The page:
By Haya El Nasser
The recession put the brakes on job growth but did nothing to reverse a decades-long trend: job sprawl. Despite the economic slump, the share of metropolitan areas’ jobs farther from downtowns increased from 2000 to 2010, according to Brookings Institution research out Thursday. The share of jobs located in or near a downtown declined in 91 of the nation’s 100 largest metropolitan areas.”Job sprawl continued steadily,” says Elizabeth Kneebone, author of the report and fellow at the Brookings Metropolitan Policy Program.The number of jobs more than 10 miles and up to 35 miles from city centers increased 1.2% the last decade. The number of jobs 10 miles away or less fell.In 2010, nearly twice the share of jobs (43%) were at least 10 miles from downtown as the share within 3 miles (23%). The share of jobs 10 to 35 miles from the city center grew in 85 of the metro areas.But there are signs of a counter-current. As young professionals flock to city centers, companies that want the best and brightest are starting to follow, says Joe Cortright, senior research adviser for CEOs for Cities, a national organization of urban leaders. “Suburban office locations are not as attractive as they once were,” he says. “A big factor is gas prices.”He points to Swiss financial giant UBS, which just moved its trading floor from suburban Connecticut to Manhattan to be closer to where younger workers live.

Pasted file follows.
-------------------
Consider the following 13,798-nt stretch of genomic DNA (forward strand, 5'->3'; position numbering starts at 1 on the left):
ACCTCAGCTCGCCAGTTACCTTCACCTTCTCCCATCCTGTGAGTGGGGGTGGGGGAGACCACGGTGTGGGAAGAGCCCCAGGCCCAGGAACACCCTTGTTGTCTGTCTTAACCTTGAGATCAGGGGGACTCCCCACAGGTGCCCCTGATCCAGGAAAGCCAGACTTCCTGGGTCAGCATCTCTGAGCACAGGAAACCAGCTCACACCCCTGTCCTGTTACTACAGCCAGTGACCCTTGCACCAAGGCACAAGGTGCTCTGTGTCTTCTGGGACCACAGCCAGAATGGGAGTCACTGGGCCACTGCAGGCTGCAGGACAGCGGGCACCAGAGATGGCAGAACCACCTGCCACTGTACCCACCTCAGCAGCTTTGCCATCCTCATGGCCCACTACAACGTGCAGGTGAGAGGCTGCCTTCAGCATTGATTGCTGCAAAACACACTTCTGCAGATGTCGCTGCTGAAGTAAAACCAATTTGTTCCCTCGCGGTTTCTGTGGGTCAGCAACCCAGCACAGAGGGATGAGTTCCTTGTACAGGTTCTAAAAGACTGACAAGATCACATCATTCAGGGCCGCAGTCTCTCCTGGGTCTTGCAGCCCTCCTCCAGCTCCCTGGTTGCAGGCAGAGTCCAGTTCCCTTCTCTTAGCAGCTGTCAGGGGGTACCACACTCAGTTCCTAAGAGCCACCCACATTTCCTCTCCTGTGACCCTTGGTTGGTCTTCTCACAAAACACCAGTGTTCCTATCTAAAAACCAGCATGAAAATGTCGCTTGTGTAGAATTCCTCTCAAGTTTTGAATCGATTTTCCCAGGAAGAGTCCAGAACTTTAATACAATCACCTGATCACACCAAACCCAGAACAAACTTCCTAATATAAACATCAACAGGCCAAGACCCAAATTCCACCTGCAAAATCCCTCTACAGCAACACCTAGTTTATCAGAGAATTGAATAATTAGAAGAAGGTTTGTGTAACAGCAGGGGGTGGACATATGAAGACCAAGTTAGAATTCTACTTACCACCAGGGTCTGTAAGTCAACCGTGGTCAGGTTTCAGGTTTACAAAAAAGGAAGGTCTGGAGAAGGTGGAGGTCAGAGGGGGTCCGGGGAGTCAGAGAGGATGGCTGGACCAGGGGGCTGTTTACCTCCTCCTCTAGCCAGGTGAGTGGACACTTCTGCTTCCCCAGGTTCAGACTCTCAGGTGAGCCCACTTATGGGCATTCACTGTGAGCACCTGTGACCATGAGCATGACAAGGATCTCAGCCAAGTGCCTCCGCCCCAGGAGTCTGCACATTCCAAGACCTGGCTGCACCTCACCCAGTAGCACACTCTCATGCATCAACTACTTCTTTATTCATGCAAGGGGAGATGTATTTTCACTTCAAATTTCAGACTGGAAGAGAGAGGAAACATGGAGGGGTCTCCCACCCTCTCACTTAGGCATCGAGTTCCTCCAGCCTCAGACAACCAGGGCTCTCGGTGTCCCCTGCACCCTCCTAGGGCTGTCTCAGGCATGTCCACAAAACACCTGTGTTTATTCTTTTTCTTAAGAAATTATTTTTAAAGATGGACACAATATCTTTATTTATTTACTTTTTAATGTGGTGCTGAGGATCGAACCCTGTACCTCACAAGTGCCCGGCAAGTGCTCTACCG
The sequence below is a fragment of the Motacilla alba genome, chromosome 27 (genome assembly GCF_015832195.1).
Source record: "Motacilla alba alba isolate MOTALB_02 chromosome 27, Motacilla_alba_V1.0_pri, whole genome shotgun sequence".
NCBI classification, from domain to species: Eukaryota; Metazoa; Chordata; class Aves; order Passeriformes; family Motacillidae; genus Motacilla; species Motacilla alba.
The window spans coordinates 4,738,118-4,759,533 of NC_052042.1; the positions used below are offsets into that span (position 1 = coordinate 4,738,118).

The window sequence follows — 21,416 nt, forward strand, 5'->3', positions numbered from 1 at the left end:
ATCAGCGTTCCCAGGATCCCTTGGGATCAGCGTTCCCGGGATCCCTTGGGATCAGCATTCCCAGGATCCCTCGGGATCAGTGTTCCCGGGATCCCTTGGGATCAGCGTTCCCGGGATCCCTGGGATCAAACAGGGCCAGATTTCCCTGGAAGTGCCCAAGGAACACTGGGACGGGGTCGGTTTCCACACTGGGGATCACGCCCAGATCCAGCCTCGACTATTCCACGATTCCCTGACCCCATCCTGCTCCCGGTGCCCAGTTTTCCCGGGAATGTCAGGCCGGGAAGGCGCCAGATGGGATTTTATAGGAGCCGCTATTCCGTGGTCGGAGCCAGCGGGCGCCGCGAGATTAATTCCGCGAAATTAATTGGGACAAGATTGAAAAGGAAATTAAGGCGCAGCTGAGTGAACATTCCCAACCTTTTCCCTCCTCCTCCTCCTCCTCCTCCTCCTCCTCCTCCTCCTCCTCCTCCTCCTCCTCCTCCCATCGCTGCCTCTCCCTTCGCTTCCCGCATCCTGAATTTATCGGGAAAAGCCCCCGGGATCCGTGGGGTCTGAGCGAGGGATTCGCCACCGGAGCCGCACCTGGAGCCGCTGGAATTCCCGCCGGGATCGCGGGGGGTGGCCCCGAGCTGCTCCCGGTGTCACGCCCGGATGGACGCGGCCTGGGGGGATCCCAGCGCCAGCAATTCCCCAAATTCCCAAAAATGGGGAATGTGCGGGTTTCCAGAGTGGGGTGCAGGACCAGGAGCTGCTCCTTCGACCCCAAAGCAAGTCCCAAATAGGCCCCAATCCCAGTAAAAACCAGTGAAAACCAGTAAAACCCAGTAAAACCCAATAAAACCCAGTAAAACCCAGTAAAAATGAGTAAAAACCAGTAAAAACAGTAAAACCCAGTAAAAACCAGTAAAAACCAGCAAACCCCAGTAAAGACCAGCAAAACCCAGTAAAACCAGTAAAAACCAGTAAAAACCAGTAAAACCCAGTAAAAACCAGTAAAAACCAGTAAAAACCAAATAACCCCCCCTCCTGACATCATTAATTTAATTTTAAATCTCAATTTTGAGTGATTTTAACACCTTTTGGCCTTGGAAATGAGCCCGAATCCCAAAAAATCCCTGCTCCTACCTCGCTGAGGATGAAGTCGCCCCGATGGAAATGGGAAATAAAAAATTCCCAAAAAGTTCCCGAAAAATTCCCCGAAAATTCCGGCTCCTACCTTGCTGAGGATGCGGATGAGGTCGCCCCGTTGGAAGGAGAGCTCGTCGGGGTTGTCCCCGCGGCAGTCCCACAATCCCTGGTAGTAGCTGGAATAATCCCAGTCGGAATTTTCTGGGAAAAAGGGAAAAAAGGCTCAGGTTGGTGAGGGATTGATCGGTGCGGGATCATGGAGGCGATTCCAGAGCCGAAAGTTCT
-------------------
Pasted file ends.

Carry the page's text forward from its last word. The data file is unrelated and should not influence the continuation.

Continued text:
Read more Jobs keep creeping out of downtowns.